Predator fishing

A beginner’s guide
to pike fishing

by Ricci Cox

Traditionally in the UK, early October to mid-March (when the river season closes) is the best time to target and catch pike. You can catch them all year-round, on lures and live baits in summer for example, but they’ll be at their biggest in the colder months (before spawning) and pack on weight feeding for the cold weather. For example a pike that weighs 17-18lb in June could potentially be 20lb-plus in February or March.

Fox jig heads are easy to use with shads – just thread them in through the nose of the fish and pop the hook out the back

The two most popular ways to catch pike are with lures and dead baiting (live baits are a great option, on waters where this is still allowed – although that seems few and far between nowadays). When it comes to lures, soft lures (such as shads) have become much more popular in the last 10-15 years.

Hard lures, like these from world-renowned brand Rapala, (pictured right) are also a great way to fool pike and you can cover the entire depth of the water searching out fish with deep diving lures – a great way to cover the entire swim.

You’ll probably find, particularly on rivers, that 90% of your fish whilst lure fishing will be smaller ‘jack’ pike (1-5lb fish) as these are most common and more enthusiastic chasing lures. You will catch the odd bigger one depending on venue, but generally, dead baits definitely seem to pick out the bigger fish.

Generally, lure fishing is a great way to cover lots of water on lakes and rivers and a really efficient way to catch pike if you only have time for short morning or evening sessions before work.

Dead baiting can be done either with a float (pencil floats, pictured right, are the most popular and versatile) or by legering with a free-running rig, bite alarm and drop off indicator (pictured below). This involves leaving the bale-arm of your reel open so fish can take the bait freely at which point your drop off will move up or down, depending whether the fish moves away or towards you, and your bite alarm will ‘bleep’. At this point, you should pick up your rod, close the bale-arm and strike quickly to avoid deep hooking a fish.

Generally, float fishing is recommended on shallower water, whereas in deep water, it’s easier to leger – although it really is up to you – some people like watching a float all day, whereas others like to kick-back and read a book, watch a film on an iPad, etc, knowing as soon as a pike picks up the bait, they’ll be sharply awoken by a high-pitched alarm on a leger set-up.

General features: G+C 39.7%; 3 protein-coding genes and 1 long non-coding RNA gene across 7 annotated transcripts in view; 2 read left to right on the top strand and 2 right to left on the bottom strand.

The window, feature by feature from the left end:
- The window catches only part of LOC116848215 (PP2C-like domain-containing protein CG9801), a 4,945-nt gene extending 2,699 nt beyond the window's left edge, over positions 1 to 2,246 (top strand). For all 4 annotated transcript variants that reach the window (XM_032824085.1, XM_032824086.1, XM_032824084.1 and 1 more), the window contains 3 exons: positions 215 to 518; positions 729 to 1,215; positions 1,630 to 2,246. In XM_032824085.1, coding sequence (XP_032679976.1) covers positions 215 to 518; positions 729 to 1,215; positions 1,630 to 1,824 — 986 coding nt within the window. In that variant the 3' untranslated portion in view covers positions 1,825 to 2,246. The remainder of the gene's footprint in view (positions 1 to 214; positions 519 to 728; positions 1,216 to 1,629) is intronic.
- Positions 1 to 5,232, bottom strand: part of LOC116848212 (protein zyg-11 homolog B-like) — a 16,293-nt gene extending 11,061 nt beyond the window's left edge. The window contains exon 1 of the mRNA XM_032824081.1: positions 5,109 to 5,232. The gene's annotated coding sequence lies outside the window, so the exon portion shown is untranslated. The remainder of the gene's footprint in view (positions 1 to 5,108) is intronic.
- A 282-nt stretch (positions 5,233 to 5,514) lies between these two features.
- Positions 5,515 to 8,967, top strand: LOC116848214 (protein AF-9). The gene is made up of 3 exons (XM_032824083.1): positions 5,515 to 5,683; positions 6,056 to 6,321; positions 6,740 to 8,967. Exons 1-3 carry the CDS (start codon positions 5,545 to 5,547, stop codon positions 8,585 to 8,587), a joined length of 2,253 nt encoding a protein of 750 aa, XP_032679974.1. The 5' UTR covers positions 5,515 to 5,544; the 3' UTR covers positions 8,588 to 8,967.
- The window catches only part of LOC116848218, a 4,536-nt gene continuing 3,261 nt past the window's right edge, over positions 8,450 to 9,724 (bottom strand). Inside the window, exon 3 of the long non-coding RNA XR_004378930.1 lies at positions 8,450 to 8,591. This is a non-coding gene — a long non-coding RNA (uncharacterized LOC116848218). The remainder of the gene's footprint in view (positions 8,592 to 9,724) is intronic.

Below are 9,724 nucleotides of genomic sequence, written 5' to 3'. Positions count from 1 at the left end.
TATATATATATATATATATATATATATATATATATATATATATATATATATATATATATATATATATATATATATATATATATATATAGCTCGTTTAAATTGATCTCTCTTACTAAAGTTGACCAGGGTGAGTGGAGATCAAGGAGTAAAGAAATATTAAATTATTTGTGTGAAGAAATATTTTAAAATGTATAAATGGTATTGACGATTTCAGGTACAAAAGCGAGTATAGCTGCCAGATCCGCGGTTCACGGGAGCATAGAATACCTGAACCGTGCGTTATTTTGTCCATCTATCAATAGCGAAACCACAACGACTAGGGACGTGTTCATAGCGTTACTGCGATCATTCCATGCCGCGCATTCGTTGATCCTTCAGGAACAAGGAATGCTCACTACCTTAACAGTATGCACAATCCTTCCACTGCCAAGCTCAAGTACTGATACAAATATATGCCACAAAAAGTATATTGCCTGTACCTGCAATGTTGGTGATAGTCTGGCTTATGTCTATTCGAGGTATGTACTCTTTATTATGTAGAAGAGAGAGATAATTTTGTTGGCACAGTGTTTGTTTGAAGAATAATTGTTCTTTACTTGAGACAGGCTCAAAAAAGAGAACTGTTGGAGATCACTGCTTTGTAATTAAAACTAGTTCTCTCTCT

The two images below show how easy and few components you need to set-up your rigs. The left hand image is a simple leger set-up. Simply thread a lead weight or in this case, a lead weight on buoyant ‘leger stem’ (to avoid weed). This also has a large run ring to keep the line running freely when you get a ‘take’ from a pike – they will drop your bait if they feel too much resistance – then just thread a leger stop bead on to your line and tie on a pike trace covering the swivel on the trace with the leger stop bead as pictured below.

The image (above right) shows the components you need for a float rig. It’s a really simple set-up too. You simply thread a ‘float stop’ onto your mainline (set this at the depth of water you are fishing in, so the bait lays on the bottom of the river or lake bed) then thread on a bead, the float and another bead. Next goes on a Fox ‘egg sinker’ weight and then simply tie on a pike trace (I recommend buying a ready-made one if you are new to pike fishing) with two-trebles to mount your dead bait on.

Bait wise, there are a whole array of dead fish that a pike will eat. They aren’t particularly fussy in my experience. Although a lot of anglers have their favourites. Mackerel, sardines, lamprey, eel section, roach, rudd, skimmer, perch, trout, small pike will all catch a feeding pike if presented in the right spot.

I use a Korum Multi-mat which is a combined unhooking mat, weight sling and carry bag. Making it ideal to unhook, weigh and return a fish to the water. 

Rods of 2 & 3/4 to 3 & 1/4 test curve are recommended depending on if you are fishing on a river or large gravel pit. Anything lighter and you’ll struggle to cast a decent-sized dead bait out. Standard size reels will suffice on rivers, but again if you are planning on fishing a large lake you might want to go for a larger ‘big pit’ reel. Minimum 15lb mono main line is recommended. If you are fishing braid, 30lb-40lb should do the job and be roughly the same diameter to the 15lb mono anyway, so you’ll get a similar amount of line on your reel either way.

Other items of tackle you will need include a good sized landing net – a 42 inch one is ideal. When lure fishing some anglers use a separate and smaller specialist latex-type net, which stops the hooks getting caught up in the mesh. An unhooking mat, weigh sling, scales and some forceps to unhook the pike are all essential items too.

Learning how to unhook pike is a must. The key is to be confident and learn how to ‘chin’ a pike. This involves sliding two or three fingers under the gill plate and gently pulling to open the pikes mouth, which will give you access to the hooks with your forceps. This is the safest way to un hook a fish – for you and the pike. Barbless trebles are better and will even just fall out in the net sometimes if a pike is lightly enough hooked.

If you are new to pike fishing, try and go with a more experienced angler on your first trip. You’ll learn loads and be more confident unhooking them on your own next time.

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